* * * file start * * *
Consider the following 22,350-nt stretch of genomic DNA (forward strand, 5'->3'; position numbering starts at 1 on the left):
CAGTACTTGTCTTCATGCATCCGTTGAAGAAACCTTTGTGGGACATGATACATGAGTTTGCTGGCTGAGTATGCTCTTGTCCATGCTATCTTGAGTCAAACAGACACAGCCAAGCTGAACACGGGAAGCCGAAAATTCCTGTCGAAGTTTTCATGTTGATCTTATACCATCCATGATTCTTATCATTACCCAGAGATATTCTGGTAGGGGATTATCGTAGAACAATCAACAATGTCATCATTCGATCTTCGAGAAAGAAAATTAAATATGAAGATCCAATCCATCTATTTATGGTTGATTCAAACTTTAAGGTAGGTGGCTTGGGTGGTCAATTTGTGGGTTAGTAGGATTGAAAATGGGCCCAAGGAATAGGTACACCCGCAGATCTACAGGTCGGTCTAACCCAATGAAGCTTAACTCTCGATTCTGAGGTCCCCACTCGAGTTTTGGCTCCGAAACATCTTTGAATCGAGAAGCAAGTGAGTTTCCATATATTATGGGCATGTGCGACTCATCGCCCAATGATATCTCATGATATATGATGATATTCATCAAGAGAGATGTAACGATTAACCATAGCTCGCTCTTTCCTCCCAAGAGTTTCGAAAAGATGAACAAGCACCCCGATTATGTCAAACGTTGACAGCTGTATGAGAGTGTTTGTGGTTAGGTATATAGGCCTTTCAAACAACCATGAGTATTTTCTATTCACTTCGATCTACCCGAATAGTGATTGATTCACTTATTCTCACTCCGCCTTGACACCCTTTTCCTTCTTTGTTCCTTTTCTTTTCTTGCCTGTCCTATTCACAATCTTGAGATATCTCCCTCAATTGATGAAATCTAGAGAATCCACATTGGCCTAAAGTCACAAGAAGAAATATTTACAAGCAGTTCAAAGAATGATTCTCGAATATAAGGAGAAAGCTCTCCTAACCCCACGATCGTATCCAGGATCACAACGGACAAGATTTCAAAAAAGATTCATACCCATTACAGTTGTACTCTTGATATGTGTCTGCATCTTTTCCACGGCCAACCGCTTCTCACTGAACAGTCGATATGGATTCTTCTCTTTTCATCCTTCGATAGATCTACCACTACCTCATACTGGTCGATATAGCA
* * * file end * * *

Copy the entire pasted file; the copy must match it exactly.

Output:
Consider the following 22,350-nt stretch of genomic DNA (forward strand, 5'->3'; position numbering starts at 1 on the left):
CAGTACTTGTCTTCATGCATCCGTTGAAGAAACCTTTGTGGGACATGATACATGAGTTTGCTGGCTGAGTATGCTCTTGTCCATGCTATCTTGAGTCAAACAGACACAGCCAAGCTGAACACGGGAAGCCGAAAATTCCTGTCGAAGTTTTCATGTTGATCTTATACCATCCATGATTCTTATCATTACCCAGAGATATTCTGGTAGGGGATTATCGTAGAACAATCAACAATGTCATCATTCGATCTTCGAGAAAGAAAATTAAATATGAAGATCCAATCCATCTATTTATGGTTGATTCAAACTTTAAGGTAGGTGGCTTGGGTGGTCAATTTGTGGGTTAGTAGGATTGAAAATGGGCCCAAGGAATAGGTACACCCGCAGATCTACAGGTCGGTCTAACCCAATGAAGCTTAACTCTCGATTCTGAGGTCCCCACTCGAGTTTTGGCTCCGAAACATCTTTGAATCGAGAAGCAAGTGAGTTTCCATATATTATGGGCATGTGCGACTCATCGCCCAATGATATCTCATGATATATGATGATATTCATCAAGAGAGATGTAACGATTAACCATAGCTCGCTCTTTCCTCCCAAGAGTTTCGAAAAGATGAACAAGCACCCCGATTATGTCAAACGTTGACAGCTGTATGAGAGTGTTTGTGGTTAGGTATATAGGCCTTTCAAACAACCATGAGTATTTTCTATTCACTTCGATCTACCCGAATAGTGATTGATTCACTTATTCTCACTCCGCCTTGACACCCTTTTCCTTCTTTGTTCCTTTTCTTTTCTTGCCTGTCCTATTCACAATCTTGAGATATCTCCCTCAATTGATGAAATCTAGAGAATCCACATTGGCCTAAAGTCACAAGAAGAAATATTTACAAGCAGTTCAAAGAATGATTCTCGAATATAAGGAGAAAGCTCTCCTAACCCCACGATCGTATCCAGGATCACAACGGACAAGATTTCAAAAAAGATTCATACCCATTACAGTTGTACTCTTGATATGTGTCTGCATCTTTTCCACGGCCAACCGCTTCTCACTGAACAGTCGATATGGATTCTTCTCTTTTCATCCTTCGATAGATCTACCACTACCTCATACTGGTCGATATAGCA